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Identification and Creation

Object Number
Miniature Volute Lamp
Lighting Devices
Work Type
lighting device
1-75 CE
Creation Place: Ancient & Byzantine World, Unidentified Site
Roman Imperial period, Early
Persistent Link

Physical Descriptions

3 x 2.9 x 7.2 cm (1 3/16 x 1 1/8 x 2 13/16 in.)


Recorded Ownership History
Part of the original 1943 McDaniel gift to the Classics Department. A lamp referred to as "Miniature Red-glaze Lamp. Hellenistic." is listed on a non-comprehensive list of McDaniel objects dated April 30, 1947.

Acquisition and Rights

Credit Line
Harvard Art Museums/Arthur M. Sackler Museum, Transfer from the Alice Corinne McDaniel Collection, Department of the Classics, Harvard University
Accession Year
Object Number
Asian and Mediterranean Art

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Orange-buff fabric with slightly mottled orange-red slip. Depressed discus defined by four raised ridges. Central filling hole. Ring base with illegible inscription composed of several curvy lines. A perforated vertical handle protrudes from the rear at the level of the resevoir. Above the handle is a handle ornament in the shape of a leaf with a stylized palmette decoration, which protrudes outward and upward at a slight angle. Long nozzle with flaring end, flanked by two volutes; small air hole just above wick hole. Traces of burning around nozzle hole. Incised, curved lines continue to underside of nozzle and meet at a point.

Artificial lighting in the Roman Empire was accomplished with torches, candles and lamps. Torches were used outdoors, while candles made of wax were used mainly in areas that did not have olive oil. Lamps were the most common means of light, used all over the Empire, but especially where oil was produced or imported.

Lamps range from decorative to functional, though all utilize the same basic features. The oil chamber inside holds the fuel, while the hole at the top is for filling. There is usually a nozzle and a wick-hole for wicks that were made of fibrous materials, most often linen. Lamps themselves could be made in bronze, lead, iron, gold, silver, glass, or stone. However, the most common construction material for lamps was pottery. Though they could be made by hand or on a potter's wheel, they were most often constructed in molds.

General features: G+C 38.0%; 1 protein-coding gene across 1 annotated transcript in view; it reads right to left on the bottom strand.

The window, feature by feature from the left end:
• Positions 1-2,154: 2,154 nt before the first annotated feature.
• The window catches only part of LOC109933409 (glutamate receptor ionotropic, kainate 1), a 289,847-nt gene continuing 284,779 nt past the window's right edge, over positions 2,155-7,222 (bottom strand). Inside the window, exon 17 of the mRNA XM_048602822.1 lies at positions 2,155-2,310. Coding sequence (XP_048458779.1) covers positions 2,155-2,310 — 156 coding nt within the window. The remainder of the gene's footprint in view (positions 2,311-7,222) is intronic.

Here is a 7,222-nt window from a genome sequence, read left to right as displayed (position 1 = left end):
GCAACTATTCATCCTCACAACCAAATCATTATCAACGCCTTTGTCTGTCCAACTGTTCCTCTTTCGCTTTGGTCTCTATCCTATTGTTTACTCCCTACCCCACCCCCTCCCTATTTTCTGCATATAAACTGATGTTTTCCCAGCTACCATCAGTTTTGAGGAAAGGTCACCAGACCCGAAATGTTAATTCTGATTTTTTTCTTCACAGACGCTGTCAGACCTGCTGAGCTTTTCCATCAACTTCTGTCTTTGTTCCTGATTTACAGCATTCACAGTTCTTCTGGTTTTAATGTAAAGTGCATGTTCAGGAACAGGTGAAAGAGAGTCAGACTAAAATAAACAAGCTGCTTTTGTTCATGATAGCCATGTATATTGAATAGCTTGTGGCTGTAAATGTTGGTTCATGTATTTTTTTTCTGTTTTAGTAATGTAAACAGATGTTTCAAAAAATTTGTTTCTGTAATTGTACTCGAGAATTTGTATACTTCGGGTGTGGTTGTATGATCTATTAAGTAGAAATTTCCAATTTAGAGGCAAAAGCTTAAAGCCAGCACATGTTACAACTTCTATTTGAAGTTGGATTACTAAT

First, the maker would construct a clay archetype of the lamp that would be solid, not hollow. Then a plaster mold would be made of the archetype. The mold would often be two parts, an upper and lower part, that wet clay could be pressed into to make a new lamp. When the clay was leather-hard, additional decorations, stamps, or handles could be added, and the wick and filling holes were pierced. A coat of slip was put on before the lamp would be fired in a kiln.

Lamps were distributed both by local workshops and by export from specialty workshops. There is some archaeological evidence for specific names of workshops and their trade routes, but still much is unknown about these factories. Sometimes makers left marks on the bottom of their lamps, which can help archaeologists in determining where the lamp was originally from.

This miniature lamp with a delta-shaped palmette ornament above the handle falls into D.M. Bailey's Type D (BMC Vol.II). Due to its characteristics, it can be dated to the first three quarters of the first century AD, and it was most likely produced in an Italian workshop.

[Jessica Pesce 8/5/10]

Subjects and Contexts

  • Roman Domestic Art

Verification Level

This record has been reviewed by the curatorial staff but may be incomplete. Our records are frequently revised and enhanced. For more information please contact the Division of Asian and Mediterranean Art at